The other day I was talking with a man named Scott, who asked me whether I agreed with a tip he had picked up in a presentation on writing email. The presenter had said that one should never write to a group–only to individuals–because that is the only way to get a response.
Whenever I am asked a never or an always question, I have to think about it. I took some time to think about Scott’s question and its implications in my email writing and reading. For a couple of days I noticed how I reacted to the email to “Dear Lynn” and to “Dear All,” and I thought about email I have received in the past.
Now I can say that I believe Scott’s tip was right–at least most of the time.
These are my observations:
- If I get an email as a “copy to” recipient, I read it. However, I don’t respond unless I feel I have an important contribution to make.
- If I receive an email as part of a group–and that email is asking for volunteers–I don’t volunteer unless the task is something I am completely excited about. I also don’t write back unless my relationship with the writer is important to me, and I want to communicate that I value him or her.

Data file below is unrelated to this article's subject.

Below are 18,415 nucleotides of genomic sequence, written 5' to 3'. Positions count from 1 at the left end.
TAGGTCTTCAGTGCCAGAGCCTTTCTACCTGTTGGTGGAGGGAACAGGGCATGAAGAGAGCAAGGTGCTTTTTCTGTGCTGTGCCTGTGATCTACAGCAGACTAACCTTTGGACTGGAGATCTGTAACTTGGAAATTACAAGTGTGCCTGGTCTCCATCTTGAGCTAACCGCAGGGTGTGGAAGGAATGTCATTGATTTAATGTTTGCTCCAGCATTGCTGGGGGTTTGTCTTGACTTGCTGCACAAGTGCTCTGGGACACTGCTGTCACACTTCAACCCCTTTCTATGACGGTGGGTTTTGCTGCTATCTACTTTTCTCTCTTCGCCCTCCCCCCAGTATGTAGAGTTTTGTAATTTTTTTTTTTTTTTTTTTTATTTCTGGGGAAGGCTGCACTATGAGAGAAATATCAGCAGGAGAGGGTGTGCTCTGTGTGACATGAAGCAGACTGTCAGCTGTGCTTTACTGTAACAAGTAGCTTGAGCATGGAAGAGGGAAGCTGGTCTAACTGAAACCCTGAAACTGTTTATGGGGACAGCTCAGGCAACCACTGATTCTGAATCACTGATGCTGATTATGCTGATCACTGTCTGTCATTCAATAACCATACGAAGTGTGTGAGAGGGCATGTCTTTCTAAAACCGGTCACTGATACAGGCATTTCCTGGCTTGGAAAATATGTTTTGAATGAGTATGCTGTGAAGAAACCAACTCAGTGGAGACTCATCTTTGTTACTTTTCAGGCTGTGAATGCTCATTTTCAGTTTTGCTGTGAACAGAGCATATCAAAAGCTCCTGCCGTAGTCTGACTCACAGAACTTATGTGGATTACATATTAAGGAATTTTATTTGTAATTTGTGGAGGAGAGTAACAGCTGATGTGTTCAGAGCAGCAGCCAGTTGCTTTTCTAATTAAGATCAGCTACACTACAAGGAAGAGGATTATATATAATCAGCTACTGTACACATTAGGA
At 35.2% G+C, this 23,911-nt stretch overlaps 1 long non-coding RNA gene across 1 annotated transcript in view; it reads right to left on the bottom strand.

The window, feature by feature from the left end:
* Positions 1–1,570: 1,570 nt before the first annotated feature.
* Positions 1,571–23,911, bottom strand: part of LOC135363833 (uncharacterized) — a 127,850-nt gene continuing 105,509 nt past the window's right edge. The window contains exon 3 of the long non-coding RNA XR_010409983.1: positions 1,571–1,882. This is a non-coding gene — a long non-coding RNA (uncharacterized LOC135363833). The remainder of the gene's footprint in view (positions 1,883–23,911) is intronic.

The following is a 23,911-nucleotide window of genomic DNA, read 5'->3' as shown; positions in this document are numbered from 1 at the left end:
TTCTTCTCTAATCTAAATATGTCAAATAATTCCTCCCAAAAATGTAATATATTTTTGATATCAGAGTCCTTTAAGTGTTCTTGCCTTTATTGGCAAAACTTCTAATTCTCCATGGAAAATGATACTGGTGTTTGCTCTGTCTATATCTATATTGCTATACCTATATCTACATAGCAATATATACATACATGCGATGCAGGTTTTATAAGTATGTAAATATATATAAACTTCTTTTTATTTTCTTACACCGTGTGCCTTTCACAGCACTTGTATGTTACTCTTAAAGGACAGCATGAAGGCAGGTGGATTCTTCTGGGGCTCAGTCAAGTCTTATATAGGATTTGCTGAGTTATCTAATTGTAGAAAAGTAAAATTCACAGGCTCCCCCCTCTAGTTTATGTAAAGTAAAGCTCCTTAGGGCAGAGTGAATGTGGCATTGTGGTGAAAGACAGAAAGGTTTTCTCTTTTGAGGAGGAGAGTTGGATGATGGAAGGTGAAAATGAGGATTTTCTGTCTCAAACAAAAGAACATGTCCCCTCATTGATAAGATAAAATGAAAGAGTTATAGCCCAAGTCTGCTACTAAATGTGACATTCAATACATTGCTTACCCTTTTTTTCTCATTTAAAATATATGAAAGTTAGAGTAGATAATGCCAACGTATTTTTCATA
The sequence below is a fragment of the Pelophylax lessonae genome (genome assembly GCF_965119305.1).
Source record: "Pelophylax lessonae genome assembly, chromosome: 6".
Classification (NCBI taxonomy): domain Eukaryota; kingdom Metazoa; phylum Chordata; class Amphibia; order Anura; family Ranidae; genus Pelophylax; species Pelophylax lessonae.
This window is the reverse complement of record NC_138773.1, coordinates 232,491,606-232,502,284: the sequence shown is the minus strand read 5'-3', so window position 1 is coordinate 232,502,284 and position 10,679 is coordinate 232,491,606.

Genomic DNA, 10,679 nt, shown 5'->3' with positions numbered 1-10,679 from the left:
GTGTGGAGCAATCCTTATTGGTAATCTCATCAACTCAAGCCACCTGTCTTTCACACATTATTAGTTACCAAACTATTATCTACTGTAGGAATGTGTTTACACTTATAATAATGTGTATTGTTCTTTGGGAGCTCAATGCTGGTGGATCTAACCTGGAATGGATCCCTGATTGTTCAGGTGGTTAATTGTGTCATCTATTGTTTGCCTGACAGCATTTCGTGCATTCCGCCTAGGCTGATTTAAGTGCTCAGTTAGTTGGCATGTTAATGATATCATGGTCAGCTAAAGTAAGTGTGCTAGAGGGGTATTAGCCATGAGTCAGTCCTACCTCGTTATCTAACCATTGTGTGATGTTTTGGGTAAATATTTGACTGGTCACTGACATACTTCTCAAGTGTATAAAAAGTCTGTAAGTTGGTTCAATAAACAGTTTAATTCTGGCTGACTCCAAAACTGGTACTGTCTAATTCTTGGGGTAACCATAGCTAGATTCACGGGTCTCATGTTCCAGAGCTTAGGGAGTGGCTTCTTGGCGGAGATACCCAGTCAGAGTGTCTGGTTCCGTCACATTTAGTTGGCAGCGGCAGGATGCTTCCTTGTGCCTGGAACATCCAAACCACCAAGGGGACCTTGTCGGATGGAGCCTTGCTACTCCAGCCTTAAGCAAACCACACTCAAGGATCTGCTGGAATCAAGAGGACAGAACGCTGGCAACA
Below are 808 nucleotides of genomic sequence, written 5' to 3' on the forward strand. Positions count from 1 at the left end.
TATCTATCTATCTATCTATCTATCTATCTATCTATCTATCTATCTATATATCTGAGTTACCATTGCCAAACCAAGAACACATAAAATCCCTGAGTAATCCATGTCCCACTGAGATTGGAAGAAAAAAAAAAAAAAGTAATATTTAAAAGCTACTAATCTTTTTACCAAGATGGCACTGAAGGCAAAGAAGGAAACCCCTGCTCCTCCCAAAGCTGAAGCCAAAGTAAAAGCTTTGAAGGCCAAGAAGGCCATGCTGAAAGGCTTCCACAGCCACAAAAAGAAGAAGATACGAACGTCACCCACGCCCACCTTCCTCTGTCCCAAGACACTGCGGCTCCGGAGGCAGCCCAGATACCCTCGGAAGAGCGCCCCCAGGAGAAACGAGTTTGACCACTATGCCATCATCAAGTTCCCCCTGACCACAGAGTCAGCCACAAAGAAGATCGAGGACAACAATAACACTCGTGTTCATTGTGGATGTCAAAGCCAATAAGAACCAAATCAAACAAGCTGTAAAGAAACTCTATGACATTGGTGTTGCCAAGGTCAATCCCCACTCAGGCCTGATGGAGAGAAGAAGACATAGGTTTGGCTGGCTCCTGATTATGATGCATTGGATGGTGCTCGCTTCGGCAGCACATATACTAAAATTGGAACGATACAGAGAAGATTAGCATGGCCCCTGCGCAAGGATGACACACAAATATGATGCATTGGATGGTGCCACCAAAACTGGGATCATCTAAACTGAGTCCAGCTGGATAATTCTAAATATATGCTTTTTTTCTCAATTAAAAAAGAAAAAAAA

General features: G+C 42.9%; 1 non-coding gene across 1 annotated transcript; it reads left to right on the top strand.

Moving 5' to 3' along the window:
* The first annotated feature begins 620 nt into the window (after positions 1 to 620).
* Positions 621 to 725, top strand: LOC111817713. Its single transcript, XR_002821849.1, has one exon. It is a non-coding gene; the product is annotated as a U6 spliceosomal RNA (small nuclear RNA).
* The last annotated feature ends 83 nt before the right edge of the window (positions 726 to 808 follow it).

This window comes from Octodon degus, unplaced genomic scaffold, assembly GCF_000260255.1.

- If I receive an individual email asking me to volunteer, I respond positively if the writer explains why the task is important and why I am the person to do it.
- If I receive an email that pretends to be individual–that is, it says “Dear Lynn” but is obviously being sent to a large group of individuals (a newsletter, for example)–I often delete it without reading it–unless the topic or sender is important to me.
- If I receive an email that is obviously to a large group, I don’t read it unless I can see in the first two lines (one line?) that it offers something of value to me.
Based on my own experience, I suggest these guidelines:
- Do not expect any response from “copy to” recipients.
- Do not expect people to volunteer unless you ask them individually.
- Do not pretend to be writing to an individual when you are not–unless you are sending a newsletter, an announcement, or something similar. In that case, make sure that your opening is compelling.
- If you are writing to a group, grab them in the first couple of lines so that individuals will want to read on. Use the word you to engage each person.